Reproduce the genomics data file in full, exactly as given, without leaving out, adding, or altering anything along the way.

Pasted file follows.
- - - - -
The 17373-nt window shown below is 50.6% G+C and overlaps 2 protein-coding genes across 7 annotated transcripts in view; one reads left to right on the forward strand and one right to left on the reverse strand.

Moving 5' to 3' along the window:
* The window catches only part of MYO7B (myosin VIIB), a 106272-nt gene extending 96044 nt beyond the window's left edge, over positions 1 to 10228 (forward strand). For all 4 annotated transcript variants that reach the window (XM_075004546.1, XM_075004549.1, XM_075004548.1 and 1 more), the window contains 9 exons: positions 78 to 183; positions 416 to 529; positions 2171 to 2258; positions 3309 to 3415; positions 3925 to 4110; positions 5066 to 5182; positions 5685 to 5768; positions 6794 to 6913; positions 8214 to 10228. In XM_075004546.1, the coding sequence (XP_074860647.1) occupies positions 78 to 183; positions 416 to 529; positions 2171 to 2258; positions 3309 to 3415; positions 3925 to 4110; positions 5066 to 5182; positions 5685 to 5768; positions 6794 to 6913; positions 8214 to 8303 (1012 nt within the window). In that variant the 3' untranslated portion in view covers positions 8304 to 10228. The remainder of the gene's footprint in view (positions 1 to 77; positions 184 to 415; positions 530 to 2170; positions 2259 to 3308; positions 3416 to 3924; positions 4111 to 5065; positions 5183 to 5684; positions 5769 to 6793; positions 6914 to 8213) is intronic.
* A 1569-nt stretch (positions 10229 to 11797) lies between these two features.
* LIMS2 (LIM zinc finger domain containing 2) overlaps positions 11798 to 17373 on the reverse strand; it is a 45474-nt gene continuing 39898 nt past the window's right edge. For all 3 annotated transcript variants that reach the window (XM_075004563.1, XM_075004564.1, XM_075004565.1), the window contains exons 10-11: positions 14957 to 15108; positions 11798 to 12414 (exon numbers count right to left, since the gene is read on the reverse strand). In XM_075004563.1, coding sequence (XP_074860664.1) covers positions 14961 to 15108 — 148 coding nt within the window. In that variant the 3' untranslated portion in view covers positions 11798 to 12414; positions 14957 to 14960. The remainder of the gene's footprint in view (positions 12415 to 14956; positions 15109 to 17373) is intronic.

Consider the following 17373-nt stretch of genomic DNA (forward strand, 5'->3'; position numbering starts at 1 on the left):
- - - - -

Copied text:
The 17373-nt window shown below is 50.6% G+C and overlaps 2 protein-coding genes across 7 annotated transcripts in view; one reads left to right on the forward strand and one right to left on the reverse strand.

Moving 5' to 3' along the window:
* The window catches only part of MYO7B (myosin VIIB), a 106272-nt gene extending 96044 nt beyond the window's left edge, over positions 1 to 10228 (forward strand). For all 4 annotated transcript variants that reach the window (XM_075004546.1, XM_075004549.1, XM_075004548.1 and 1 more), the window contains 9 exons: positions 78 to 183; positions 416 to 529; positions 2171 to 2258; positions 3309 to 3415; positions 3925 to 4110; positions 5066 to 5182; positions 5685 to 5768; positions 6794 to 6913; positions 8214 to 10228. In XM_075004546.1, the coding sequence (XP_074860647.1) occupies positions 78 to 183; positions 416 to 529; positions 2171 to 2258; positions 3309 to 3415; positions 3925 to 4110; positions 5066 to 5182; positions 5685 to 5768; positions 6794 to 6913; positions 8214 to 8303 (1012 nt within the window). In that variant the 3' untranslated portion in view covers positions 8304 to 10228. The remainder of the gene's footprint in view (positions 1 to 77; positions 184 to 415; positions 530 to 2170; positions 2259 to 3308; positions 3416 to 3924; positions 4111 to 5065; positions 5183 to 5684; positions 5769 to 6793; positions 6914 to 8213) is intronic.
* A 1569-nt stretch (positions 10229 to 11797) lies between these two features.
* LIMS2 (LIM zinc finger domain containing 2) overlaps positions 11798 to 17373 on the reverse strand; it is a 45474-nt gene continuing 39898 nt past the window's right edge. For all 3 annotated transcript variants that reach the window (XM_075004563.1, XM_075004564.1, XM_075004565.1), the window contains exons 10-11: positions 14957 to 15108; positions 11798 to 12414 (exon numbers count right to left, since the gene is read on the reverse strand). In XM_075004563.1, coding sequence (XP_074860664.1) covers positions 14961 to 15108 — 148 coding nt within the window. In that variant the 3' untranslated portion in view covers positions 11798 to 12414; positions 14957 to 14960. The remainder of the gene's footprint in view (positions 12415 to 14956; positions 15109 to 17373) is intronic.

Consider the following 17373-nt stretch of genomic DNA (forward strand, 5'->3'; position numbering starts at 1 on the left):